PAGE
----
Home Outlet store Almost 90% of Debenhams stores are still empty a year after the collapse | Retail business

Almost 90% of Debenhams stores are still empty a year after the collapse | Retail business

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Almost 90% of former Debenhams stores remain empty nearly a year after the department store last closed, a sign of the challenge of reinventing high streets across the country.

The empty stores are among nearly 8,000 outlets left empty last year, according to a report from analysts at high street Local Data Company (LDC), as Covid lockdowns accelerated the shift to online shopping and bludgeoned city centers.

However, this figure was down from 11,319 net closures in 2020, as fewer businesses fell into administration, while more than 43,000 new businesses opened, an increase of more than 10%.

Fast food outlets, barbers, grocery stores, cafes and beauty salons were the fastest growing sectors as independent businesses took advantage of cheaper rents to get started.

There was also a significant rebound in the leisure industry, with the net closure of 52 outlets compared to 2,640 a year earlier, as restrictions on restaurant dining eased and food businesses take-out continued to thrive. Clothing stores, banks, charity shops and pubs have been hardest hit.

Lucy Stainton, commercial director of LDC, said department stores posed a particular problem, with just 12% of recently vacated sites now reoccupied, while just over a fifth of former BHS outlets remained empty five years after the department store collapsed as a result of the costs of developing and maintaining such large sites.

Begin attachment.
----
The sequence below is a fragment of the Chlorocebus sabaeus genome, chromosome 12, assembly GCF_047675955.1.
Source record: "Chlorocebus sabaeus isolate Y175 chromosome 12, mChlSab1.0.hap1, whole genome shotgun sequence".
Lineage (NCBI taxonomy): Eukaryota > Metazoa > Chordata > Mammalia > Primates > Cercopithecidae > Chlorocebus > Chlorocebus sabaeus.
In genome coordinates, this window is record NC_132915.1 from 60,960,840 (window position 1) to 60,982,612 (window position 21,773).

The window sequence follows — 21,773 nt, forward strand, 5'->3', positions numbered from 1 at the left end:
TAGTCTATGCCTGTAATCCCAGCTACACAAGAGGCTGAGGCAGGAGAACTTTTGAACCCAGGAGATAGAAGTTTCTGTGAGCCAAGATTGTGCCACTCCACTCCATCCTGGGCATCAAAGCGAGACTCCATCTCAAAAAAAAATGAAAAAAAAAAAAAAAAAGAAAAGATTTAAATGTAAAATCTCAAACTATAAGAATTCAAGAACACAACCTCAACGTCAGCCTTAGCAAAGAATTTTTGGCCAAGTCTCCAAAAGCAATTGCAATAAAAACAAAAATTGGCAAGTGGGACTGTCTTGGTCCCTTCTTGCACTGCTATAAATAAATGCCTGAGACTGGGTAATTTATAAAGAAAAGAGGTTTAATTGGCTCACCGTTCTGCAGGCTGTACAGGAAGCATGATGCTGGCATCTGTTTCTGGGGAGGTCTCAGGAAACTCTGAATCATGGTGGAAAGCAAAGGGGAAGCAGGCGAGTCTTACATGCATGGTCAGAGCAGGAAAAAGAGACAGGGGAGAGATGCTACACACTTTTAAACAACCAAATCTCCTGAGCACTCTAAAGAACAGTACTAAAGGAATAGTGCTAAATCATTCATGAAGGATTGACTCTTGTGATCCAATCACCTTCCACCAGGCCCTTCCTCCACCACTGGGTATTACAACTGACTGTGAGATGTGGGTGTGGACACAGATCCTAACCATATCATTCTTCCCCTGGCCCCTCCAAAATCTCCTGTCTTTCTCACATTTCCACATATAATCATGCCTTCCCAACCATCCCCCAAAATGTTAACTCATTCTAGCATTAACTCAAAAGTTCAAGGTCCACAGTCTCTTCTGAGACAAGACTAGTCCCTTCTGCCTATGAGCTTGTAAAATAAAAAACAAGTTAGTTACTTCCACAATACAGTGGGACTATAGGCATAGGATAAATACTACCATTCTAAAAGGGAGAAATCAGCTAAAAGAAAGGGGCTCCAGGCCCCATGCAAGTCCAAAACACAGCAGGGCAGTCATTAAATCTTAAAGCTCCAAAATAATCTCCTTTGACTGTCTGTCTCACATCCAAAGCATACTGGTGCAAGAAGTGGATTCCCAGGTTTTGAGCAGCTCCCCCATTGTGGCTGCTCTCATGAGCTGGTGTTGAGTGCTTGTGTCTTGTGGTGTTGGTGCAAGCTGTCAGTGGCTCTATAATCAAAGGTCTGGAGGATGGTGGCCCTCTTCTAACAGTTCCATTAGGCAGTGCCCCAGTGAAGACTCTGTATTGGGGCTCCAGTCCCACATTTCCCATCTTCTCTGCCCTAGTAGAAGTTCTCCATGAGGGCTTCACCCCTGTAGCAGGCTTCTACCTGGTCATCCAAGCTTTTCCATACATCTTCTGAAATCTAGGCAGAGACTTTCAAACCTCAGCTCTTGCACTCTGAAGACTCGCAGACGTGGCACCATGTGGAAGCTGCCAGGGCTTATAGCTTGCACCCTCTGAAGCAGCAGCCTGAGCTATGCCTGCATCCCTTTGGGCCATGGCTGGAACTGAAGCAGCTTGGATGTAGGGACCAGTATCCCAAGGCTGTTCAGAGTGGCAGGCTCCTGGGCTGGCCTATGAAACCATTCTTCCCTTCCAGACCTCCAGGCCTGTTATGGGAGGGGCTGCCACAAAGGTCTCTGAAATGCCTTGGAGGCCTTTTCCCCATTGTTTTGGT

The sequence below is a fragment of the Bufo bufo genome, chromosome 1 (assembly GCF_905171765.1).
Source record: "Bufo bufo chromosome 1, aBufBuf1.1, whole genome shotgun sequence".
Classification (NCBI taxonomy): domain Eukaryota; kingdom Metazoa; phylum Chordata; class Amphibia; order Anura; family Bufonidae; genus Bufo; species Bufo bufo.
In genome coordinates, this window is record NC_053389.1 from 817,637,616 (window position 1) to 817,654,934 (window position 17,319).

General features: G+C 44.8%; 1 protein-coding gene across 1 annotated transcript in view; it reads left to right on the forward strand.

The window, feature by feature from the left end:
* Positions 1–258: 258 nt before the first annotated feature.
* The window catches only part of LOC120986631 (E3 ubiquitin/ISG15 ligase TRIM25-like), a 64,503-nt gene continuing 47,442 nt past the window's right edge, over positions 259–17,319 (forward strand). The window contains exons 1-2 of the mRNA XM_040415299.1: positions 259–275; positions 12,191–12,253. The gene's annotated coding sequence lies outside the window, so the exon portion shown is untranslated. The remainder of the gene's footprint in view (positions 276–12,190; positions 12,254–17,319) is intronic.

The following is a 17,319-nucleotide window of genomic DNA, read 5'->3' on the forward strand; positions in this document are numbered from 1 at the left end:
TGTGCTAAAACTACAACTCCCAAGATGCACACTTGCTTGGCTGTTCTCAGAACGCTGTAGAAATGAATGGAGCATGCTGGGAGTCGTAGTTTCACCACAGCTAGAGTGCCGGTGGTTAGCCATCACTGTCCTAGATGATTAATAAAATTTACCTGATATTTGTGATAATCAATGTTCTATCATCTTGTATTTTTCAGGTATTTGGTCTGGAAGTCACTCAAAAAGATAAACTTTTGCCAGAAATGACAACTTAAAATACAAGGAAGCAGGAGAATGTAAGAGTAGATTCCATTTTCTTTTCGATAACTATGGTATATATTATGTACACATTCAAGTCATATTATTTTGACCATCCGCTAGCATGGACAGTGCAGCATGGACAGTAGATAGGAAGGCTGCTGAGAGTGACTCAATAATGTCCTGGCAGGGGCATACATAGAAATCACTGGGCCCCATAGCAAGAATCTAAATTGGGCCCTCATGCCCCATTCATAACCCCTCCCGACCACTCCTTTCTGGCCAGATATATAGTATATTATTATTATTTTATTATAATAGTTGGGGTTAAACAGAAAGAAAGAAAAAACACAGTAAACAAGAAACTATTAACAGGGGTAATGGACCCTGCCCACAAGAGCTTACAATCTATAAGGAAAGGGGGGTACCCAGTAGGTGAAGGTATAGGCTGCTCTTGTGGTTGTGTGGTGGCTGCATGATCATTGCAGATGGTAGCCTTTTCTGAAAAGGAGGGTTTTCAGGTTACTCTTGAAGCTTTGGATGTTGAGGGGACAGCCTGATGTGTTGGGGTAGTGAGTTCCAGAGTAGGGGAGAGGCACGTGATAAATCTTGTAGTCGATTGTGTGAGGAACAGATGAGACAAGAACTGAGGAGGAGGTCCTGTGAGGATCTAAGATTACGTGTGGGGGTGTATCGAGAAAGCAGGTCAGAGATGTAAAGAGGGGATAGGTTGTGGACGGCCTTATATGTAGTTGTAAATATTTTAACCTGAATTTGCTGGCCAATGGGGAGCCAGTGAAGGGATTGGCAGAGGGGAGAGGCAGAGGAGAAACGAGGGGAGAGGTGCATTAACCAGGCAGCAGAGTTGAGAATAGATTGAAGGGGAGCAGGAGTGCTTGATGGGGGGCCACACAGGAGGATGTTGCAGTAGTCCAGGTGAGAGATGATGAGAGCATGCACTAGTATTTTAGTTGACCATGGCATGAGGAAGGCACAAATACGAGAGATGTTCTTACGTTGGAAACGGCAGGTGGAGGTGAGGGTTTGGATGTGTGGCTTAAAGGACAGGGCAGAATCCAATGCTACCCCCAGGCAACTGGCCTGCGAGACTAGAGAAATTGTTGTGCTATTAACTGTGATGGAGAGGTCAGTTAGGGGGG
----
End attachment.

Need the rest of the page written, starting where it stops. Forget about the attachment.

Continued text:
She said landlords and councils should think beyond retail to fill space because there was a ‘ripple impact’ on the attractiveness of a town or shopping center when key sites remained vacant.

Ongoing projects include the transformation of the old Debenhams in Gloucester into a student campus, while the Kendals building in Manchester, which houses House of Fraser, is to be converted into offices.

There are signs of recovery as owners redevelop empty buildings to accommodate a new fast-paced commercial and leisure landscape. The proportion of vacant premises fell from 14.5% to 14.4% after six years of increase.

More than 9,100 commercial and leisure premises were restructured in 2021, up almost 49% compared to the previous year. However, 5% of high street outlets have been empty for more than three years and 6% of those in malls, according to the report.

LDC foresees a gradual reduction in the vacancy rate over the next few years, but does not expect a rapid return to pre-pandemic levels. He said ‘drastic action’ was needed to adapt shopping destinations, including more redevelopment – and there could be a net reduction of 9,000 in the number of high street shops and services such as banks and leisure businesses next year.

The report signals the end of the commercial rent moratorium, activity rate relief and subsidies for occupiers and local authorities this spring, as well as inflation driven by rising costs for retailers, rising interest rates and an increase in national insurance. It says these factors “are likely to make 2022 another challenging year for occupiers in the retail sector.”